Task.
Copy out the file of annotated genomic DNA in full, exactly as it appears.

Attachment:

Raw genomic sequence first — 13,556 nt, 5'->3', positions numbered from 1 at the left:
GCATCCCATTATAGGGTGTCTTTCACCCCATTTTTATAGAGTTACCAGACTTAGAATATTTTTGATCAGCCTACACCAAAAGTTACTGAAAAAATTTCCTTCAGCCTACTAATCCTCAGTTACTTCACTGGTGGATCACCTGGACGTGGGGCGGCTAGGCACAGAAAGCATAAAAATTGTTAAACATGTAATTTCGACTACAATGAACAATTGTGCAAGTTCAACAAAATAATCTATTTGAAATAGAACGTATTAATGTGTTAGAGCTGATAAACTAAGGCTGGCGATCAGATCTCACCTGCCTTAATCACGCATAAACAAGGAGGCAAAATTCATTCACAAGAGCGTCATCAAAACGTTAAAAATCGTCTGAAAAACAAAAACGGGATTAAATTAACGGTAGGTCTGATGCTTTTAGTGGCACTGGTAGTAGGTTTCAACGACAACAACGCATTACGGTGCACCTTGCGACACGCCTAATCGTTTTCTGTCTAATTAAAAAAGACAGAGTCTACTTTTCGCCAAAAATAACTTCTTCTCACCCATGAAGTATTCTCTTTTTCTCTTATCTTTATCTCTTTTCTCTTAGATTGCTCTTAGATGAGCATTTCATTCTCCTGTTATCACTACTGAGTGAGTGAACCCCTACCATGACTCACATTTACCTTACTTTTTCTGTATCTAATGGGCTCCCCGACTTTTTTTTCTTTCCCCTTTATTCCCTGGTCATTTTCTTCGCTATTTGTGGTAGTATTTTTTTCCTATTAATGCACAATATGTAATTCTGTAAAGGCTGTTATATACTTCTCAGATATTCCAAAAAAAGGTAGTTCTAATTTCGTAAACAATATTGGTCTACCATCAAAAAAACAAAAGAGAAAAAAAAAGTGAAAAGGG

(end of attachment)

Raw genomic sequence first — 13,556 nt, 5'->3', positions numbered from 1 at the left:
GCATCCCATTATAGGGTGTCTTTCACCCCATTTTTATAGAGTTACCAGACTTAGAATATTTTTGATCAGCCTACACCAAAAGTTACTGAAAAAATTTCCTTCAGCCTACTAATCCTCAGTTACTTCACTGGTGGATCACCTGGACGTGGGGCGGCTAGGCACAGAAAGCATAAAAATTGTTAAACATGTAATTTCGACTACAATGAACAATTGTGCAAGTTCAACAAAATAATCTATTTGAAATAGAACGTATTAATGTGTTAGAGCTGATAAACTAAGGCTGGCGATCAGATCTCACCTGCCTTAATCACGCATAAACAAGGAGGCAAAATTCATTCACAAGAGCGTCATCAAAACGTTAAAAATCGTCTGAAAAACAAAAACGGGATTAAATTAACGGTAGGTCTGATGCTTTTAGTGGCACTGGTAGTAGGTTTCAACGACAACAACGCATTACGGTGCACCTTGCGACACGCCTAATCGTTTTCTGTCTAATTAAAAAAGACAGAGTCTACTTTTCGCCAAAAATAACTTCTTCTCACCCATGAAGTATTCTCTTTTTCTCTTATCTTTATCTCTTTTCTCTTAGATTGCTCTTAGATGAGCATTTCATTCTCCTGTTATCACTACTGAGTGAGTGAACCCCTACCATGACTCACATTTACCTTACTTTTTCTGTATCTAATGGGCTCCCCGACTTTTTTTTCTTTCCCCTTTATTCCCTGGTCATTTTCTTCGCTATTTGTGGTAGTATTTTTTTCCTATTAATGCACAATATGTAATTCTGTAAAGGCTGTTATATACTTCTCAGATATTCCAAAAAAAGGTAGTTCTAATTTCGTAAACAATATTGGTCTACCATCAAAAAAACAAAAGAGAAAAAAAAAGTGAAAAGGG